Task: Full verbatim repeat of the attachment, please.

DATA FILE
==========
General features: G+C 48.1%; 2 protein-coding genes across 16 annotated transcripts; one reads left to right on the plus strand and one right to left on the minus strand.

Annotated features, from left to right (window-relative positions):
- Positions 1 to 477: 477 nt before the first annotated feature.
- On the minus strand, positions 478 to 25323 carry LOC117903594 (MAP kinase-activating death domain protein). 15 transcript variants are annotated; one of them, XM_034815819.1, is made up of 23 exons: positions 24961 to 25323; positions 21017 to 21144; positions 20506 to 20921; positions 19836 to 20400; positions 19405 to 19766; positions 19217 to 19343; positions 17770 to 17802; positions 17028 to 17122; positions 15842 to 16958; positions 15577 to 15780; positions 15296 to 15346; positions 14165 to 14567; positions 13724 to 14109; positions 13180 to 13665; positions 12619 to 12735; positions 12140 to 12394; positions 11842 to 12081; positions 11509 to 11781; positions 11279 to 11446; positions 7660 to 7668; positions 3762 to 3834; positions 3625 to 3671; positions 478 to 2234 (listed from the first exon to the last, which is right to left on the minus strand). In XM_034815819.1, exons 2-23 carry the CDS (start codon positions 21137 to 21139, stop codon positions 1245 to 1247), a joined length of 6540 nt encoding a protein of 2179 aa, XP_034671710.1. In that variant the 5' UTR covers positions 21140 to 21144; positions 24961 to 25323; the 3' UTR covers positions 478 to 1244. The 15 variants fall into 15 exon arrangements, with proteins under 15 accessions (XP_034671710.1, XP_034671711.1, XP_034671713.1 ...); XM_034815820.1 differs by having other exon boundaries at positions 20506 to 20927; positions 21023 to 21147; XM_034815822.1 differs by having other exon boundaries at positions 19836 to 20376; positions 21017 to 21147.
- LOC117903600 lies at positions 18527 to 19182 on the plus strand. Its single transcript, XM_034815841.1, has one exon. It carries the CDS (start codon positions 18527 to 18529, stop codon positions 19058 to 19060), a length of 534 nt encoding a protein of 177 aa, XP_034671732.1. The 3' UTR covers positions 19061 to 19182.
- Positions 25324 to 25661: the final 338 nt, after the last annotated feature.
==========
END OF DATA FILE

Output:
General features: G+C 48.1%; 2 protein-coding genes across 16 annotated transcripts; one reads left to right on the plus strand and one right to left on the minus strand.

Annotated features, from left to right (window-relative positions):
- Positions 1 to 477: 477 nt before the first annotated feature.
- On the minus strand, positions 478 to 25323 carry LOC117903594 (MAP kinase-activating death domain protein). 15 transcript variants are annotated; one of them, XM_034815819.1, is made up of 23 exons: positions 24961 to 25323; positions 21017 to 21144; positions 20506 to 20921; positions 19836 to 20400; positions 19405 to 19766; positions 19217 to 19343; positions 17770 to 17802; positions 17028 to 17122; positions 15842 to 16958; positions 15577 to 15780; positions 15296 to 15346; positions 14165 to 14567; positions 13724 to 14109; positions 13180 to 13665; positions 12619 to 12735; positions 12140 to 12394; positions 11842 to 12081; positions 11509 to 11781; positions 11279 to 11446; positions 7660 to 7668; positions 3762 to 3834; positions 3625 to 3671; positions 478 to 2234 (listed from the first exon to the last, which is right to left on the minus strand). In XM_034815819.1, exons 2-23 carry the CDS (start codon positions 21137 to 21139, stop codon positions 1245 to 1247), a joined length of 6540 nt encoding a protein of 2179 aa, XP_034671710.1. In that variant the 5' UTR covers positions 21140 to 21144; positions 24961 to 25323; the 3' UTR covers positions 478 to 1244. The 15 variants fall into 15 exon arrangements, with proteins under 15 accessions (XP_034671710.1, XP_034671711.1, XP_034671713.1 ...); XM_034815820.1 differs by having other exon boundaries at positions 20506 to 20927; positions 21023 to 21147; XM_034815822.1 differs by having other exon boundaries at positions 19836 to 20376; positions 21017 to 21147.
- LOC117903600 lies at positions 18527 to 19182 on the plus strand. Its single transcript, XM_034815841.1, has one exon. It carries the CDS (start codon positions 18527 to 18529, stop codon positions 19058 to 19060), a length of 534 nt encoding a protein of 177 aa, XP_034671732.1. The 3' UTR covers positions 19061 to 19182.
- Positions 25324 to 25661: the final 338 nt, after the last annotated feature.